The goal was serious, but it was a game platform after all, and Genge and Sutton couldn’t resist throwing in some unexpected diversions. A precarious cliff edge in the bona fide Sardinia became, in the virtual version, a place to fling students into the sea, whereupon a shark chased them as they swam to a nearby island.
For the next version, Genge spent three weeks in the Scottish Highlands, driving around and taking loads of drone shots, which he used to re-create the landscape around the village of Kinlochleven, another pre-pandemic field trip destination. He made waterfalls, planted 30,000 trees, and (in an act of perhaps unnecessary fealty to reality) populated the hills with midges. His son Harry made the buildings—refuges from said midges.
By this point, there had been another development milestone: Sutton had finished a multiplayer version of the game. All the students could exist as avatars in the same space, communicate with their voices, point at things, make measurements of the orientations and types of rock, and plot out bands of geology on a map. “And it made all the difference,” Genge says. “It suddenly became so much more real.”
As the students traversed the region, filling in their geological maps as usual, the instructors checked in on their progress. “I could tell it was effective, because the students behaved like students,” says Genge. Everyone had quad bikes, “so there was a certain amount of racing going on instead of mapping.” One student messaged him to politely ask how to get a quad bike out of a tree. And after the day’s work ended, students were using the digital Scottish dimension to just hang out.
In class, along came a unit on meteorites, a new addition to the syllabus. Genge had been worrying about how to keep those eight lectures engaging during pre-pandemic times: The department only had five meteorite samples between 30 students, which limited their individual exposure to hands-on instruction.
Fortunately, the virtual field trips provided an obvious solution. “Essentially, we went on this eight-week space adventure,” says Genge.
After an introductory lecture about distinguishing meteorites from regular rocks, the students were given quad bikes and told to find meteorites hidden across a vast desert. Several of the fragments had come from a single meteor that had exploded in the atmosphere, scattering its parts like cosmic shotgun pellets. Could the students find these related pieces of debris and piece the puzzle together?
As they conducted their detective work, a planet with Saturn-like rings slowly rose above the horizon. Some of the more exploration-minded students wandered off to find an impact crater with a damaged spacecraft inside. As they perused the wreckage, one student asked why it had gun turrets. “Well, space is a dangerous place,” Genge replied.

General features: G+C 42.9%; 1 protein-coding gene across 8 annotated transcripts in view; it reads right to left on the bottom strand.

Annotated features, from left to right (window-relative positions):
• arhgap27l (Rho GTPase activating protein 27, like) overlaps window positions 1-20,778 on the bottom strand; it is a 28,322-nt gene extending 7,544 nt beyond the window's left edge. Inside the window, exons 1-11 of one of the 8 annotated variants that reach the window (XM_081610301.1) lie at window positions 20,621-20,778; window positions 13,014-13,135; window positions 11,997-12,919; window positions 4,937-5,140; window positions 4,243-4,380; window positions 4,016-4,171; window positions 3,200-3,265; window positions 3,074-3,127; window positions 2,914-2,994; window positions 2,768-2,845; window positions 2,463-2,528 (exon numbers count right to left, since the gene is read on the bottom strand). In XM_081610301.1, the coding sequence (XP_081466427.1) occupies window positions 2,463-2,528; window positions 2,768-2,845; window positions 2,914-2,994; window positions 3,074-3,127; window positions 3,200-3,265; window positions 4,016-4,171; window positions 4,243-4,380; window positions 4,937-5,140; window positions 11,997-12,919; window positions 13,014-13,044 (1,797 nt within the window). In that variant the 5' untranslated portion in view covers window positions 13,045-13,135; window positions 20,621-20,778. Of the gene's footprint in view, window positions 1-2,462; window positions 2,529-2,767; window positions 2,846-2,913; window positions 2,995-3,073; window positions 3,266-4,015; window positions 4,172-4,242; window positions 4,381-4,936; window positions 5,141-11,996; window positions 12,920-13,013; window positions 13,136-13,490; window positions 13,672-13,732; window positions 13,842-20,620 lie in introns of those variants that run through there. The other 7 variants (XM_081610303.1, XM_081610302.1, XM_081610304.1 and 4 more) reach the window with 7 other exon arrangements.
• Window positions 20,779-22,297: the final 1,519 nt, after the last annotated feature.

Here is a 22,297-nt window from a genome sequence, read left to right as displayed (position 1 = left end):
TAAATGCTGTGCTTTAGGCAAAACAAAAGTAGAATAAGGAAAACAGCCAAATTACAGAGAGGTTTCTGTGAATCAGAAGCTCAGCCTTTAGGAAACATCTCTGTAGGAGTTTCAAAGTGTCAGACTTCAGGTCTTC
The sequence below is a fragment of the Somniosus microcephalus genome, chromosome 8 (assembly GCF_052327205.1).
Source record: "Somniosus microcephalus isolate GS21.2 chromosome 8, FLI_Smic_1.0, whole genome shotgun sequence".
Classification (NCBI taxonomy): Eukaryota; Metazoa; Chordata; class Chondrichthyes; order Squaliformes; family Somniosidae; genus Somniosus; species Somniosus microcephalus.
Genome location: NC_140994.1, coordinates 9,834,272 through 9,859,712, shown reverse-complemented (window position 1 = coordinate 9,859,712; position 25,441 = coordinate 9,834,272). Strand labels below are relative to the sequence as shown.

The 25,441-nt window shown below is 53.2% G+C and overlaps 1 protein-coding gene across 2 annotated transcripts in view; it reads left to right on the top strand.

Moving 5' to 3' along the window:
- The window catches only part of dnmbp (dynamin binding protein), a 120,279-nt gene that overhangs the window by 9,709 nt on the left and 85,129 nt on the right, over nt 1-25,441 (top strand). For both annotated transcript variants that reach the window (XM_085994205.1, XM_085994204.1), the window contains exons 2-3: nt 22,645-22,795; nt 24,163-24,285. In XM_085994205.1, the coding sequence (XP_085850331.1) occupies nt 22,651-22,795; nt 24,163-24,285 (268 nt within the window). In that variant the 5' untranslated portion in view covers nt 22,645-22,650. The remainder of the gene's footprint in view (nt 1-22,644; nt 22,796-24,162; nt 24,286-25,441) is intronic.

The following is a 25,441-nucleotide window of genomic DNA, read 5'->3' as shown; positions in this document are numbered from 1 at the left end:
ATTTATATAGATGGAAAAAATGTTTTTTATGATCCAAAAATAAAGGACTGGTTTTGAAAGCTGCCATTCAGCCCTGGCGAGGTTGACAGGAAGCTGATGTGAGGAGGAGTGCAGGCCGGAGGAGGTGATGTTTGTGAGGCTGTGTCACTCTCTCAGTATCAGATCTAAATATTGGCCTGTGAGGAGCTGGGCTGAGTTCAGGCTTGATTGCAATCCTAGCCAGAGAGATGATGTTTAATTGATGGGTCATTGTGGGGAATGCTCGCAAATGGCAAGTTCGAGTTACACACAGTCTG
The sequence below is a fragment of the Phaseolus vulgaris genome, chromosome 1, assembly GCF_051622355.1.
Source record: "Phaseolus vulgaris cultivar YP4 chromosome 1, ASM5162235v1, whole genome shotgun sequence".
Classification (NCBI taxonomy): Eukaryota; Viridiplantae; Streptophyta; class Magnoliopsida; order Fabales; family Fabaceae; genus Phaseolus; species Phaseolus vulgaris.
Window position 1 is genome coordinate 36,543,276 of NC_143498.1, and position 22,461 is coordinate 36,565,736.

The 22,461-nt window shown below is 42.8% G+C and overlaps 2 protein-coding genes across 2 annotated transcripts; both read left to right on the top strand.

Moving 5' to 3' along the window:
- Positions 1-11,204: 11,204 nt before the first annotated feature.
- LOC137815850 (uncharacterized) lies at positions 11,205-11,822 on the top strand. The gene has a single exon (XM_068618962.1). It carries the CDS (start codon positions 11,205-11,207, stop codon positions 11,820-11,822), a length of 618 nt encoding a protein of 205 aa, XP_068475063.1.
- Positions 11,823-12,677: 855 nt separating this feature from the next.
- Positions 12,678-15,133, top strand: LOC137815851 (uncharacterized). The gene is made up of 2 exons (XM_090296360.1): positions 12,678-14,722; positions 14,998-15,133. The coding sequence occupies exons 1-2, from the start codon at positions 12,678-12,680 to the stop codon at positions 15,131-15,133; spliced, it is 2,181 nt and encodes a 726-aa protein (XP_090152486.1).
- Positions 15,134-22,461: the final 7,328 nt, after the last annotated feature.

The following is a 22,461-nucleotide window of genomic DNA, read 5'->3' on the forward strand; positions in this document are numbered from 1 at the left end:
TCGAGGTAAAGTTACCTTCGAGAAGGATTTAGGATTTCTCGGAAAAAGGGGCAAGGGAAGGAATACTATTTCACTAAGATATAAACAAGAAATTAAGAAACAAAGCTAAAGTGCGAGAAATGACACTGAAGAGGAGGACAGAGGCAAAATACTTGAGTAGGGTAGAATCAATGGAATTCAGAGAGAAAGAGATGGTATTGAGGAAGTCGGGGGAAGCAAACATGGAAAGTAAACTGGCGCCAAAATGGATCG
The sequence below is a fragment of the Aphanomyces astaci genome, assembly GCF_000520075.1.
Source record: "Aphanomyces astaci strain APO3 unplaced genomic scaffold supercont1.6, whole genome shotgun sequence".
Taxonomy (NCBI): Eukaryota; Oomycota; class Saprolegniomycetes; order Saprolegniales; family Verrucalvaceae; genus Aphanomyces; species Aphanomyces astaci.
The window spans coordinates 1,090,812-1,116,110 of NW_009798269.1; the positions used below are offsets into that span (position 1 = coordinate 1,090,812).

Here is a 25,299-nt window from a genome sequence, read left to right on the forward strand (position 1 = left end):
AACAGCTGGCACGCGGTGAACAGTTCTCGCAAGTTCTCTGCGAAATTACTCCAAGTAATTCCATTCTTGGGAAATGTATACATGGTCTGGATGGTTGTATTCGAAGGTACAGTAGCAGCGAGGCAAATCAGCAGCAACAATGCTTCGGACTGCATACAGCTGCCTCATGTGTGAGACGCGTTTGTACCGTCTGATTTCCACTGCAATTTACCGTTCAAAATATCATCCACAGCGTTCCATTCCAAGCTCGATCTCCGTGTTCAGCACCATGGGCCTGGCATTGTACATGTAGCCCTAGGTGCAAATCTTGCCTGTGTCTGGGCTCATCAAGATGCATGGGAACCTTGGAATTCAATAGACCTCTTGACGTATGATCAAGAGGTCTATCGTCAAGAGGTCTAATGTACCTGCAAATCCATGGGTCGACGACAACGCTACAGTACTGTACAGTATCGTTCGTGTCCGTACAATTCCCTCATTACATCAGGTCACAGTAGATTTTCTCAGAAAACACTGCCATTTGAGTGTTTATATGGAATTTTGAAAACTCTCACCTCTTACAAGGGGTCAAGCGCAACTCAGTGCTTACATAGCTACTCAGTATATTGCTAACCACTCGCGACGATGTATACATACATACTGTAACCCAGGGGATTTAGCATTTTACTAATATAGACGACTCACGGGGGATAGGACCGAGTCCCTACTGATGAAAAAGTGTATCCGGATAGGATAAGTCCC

Inspired by a galaxy far, far away, Genge says, the spacecraft was the beginning of a “stupidly ambitious idea”—a fully navigable region of space for subsequent lectures. After Genge ironed out a few bugs, students were put in the pilot’s seat, able to fly the (now fully repaired) spaceship to various asteroids to understand meteorites at their origin.
In-game infrared sensors could be used to assess the mineral compositions of asteroid samples, buggies could be used to drive about and drill things, and onboard laboratories had microscopes for additional analysis. Lectures were delivered via virtual screens inside the spacecraft. It was a huge improvement over soulless video meetings, where students were reluctant to speak up. Inside a spaceship, though, their avatars jostled to see the screen amid cacophonous chatter.
Most students and instructors quickly learned how to play the games, but a small fraction struggled. A few kept crashing head-on into asteroids. “I had to set them homework to learn how to fly the spaceship,” says Genge. By the time the turrets were used to fend off AI-controlled enemy fighters and even blow up an enemy base—all in the name of science, of course—most had mastered the controls.
Genge looks forward to the time when real field schools will be safe to run again. But the video games are now part of the permanent syllabus. They can help prime students for future field trips by offering practice, and they can provide a field experience for students who are physically unable to take the trips, such as those who use wheelchairs. And the meteorite-themed lectures turned out to be more effective than anything based exclusively in reality.
Genge has high hopes for the next iteration: a lecture hall with his students, each wearing a VR headset that allows them to individually explore the increasingly madcap 3D environments packed with a real geological education. “We will all be there, together,” he says, “looking like complete lunatics.